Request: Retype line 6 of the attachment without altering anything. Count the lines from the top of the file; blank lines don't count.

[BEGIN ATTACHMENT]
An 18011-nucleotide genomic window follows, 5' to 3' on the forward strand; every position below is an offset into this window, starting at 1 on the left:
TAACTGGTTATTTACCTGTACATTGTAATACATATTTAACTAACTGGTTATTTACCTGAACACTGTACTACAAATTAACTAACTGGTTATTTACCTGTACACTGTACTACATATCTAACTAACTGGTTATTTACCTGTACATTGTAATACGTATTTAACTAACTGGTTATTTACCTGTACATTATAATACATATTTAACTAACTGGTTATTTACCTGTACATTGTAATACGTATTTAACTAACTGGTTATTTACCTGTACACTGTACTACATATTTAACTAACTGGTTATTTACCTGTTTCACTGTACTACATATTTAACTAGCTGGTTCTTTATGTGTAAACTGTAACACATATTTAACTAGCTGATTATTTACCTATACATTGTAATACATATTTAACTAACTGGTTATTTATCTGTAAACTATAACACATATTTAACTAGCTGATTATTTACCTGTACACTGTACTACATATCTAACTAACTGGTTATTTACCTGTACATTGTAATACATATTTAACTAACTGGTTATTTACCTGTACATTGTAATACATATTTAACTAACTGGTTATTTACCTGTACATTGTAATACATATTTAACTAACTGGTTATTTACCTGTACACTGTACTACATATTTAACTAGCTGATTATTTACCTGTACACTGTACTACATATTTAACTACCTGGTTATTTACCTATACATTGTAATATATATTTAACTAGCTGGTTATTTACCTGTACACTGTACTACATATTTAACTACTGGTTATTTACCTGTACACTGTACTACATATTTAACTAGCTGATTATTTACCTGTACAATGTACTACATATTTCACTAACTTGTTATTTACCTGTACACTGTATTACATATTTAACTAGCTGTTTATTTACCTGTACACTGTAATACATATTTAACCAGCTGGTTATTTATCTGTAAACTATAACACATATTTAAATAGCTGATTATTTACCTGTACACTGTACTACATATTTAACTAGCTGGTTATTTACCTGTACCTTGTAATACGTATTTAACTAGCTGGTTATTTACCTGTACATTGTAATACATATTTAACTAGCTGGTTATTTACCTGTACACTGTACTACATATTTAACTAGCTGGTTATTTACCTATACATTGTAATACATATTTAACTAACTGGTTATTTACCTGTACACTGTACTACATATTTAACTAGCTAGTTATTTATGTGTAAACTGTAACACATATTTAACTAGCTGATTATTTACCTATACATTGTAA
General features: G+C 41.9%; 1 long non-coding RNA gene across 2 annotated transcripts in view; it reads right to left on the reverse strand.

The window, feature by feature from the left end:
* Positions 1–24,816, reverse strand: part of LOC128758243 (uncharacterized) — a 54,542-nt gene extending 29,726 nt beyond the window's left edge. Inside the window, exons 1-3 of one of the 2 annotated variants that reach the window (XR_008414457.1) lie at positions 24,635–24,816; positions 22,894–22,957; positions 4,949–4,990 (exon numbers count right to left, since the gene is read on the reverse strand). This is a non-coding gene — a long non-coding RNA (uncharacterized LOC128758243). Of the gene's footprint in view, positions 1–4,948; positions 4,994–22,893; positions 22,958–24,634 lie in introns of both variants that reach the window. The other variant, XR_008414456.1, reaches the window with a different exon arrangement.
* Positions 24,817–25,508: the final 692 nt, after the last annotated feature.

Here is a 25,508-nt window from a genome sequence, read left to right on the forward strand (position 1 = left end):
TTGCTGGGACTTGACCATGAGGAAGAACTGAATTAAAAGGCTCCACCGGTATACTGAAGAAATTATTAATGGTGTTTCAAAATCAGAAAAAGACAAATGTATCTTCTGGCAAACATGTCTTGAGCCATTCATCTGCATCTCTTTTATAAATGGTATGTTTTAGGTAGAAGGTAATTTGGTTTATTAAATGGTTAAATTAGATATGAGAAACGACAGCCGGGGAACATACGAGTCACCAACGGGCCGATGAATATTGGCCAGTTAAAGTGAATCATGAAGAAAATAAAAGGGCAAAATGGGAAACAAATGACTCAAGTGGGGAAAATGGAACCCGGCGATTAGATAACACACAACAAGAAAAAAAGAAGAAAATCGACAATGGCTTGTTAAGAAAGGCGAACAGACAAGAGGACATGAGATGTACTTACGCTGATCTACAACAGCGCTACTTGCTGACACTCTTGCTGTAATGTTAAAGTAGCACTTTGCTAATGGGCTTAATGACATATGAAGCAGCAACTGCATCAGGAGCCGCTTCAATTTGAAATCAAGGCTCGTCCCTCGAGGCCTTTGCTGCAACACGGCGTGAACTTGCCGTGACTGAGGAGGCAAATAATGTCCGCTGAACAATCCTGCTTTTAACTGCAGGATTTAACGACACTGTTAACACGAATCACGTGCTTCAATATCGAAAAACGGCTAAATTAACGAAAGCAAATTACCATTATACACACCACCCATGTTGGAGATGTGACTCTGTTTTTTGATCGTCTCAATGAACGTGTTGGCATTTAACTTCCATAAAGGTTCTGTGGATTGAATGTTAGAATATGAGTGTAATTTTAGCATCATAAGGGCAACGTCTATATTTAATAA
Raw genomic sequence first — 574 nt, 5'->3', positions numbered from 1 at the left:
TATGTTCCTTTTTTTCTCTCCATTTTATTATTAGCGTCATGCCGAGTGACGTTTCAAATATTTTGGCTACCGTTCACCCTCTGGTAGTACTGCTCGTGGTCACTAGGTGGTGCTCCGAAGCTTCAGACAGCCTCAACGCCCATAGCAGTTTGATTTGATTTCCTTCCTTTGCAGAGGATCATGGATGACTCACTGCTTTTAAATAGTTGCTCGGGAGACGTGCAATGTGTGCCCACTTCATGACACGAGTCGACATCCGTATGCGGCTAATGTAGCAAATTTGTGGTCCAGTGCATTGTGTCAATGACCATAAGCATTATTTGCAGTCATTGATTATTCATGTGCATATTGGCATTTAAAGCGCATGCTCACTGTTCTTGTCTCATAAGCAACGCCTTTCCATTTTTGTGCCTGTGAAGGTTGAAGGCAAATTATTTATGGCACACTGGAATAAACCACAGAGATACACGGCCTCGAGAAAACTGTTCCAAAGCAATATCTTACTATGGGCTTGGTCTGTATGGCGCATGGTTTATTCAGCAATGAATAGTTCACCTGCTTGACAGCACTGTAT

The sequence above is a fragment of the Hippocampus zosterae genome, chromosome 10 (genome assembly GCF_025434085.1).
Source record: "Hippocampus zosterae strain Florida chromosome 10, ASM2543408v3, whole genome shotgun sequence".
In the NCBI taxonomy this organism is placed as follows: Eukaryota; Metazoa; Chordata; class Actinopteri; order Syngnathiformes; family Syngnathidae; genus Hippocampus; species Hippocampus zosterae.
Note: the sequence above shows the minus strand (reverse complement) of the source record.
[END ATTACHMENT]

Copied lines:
* Positions 24,817–25,508: the final 692 nt, after the last annotated feature.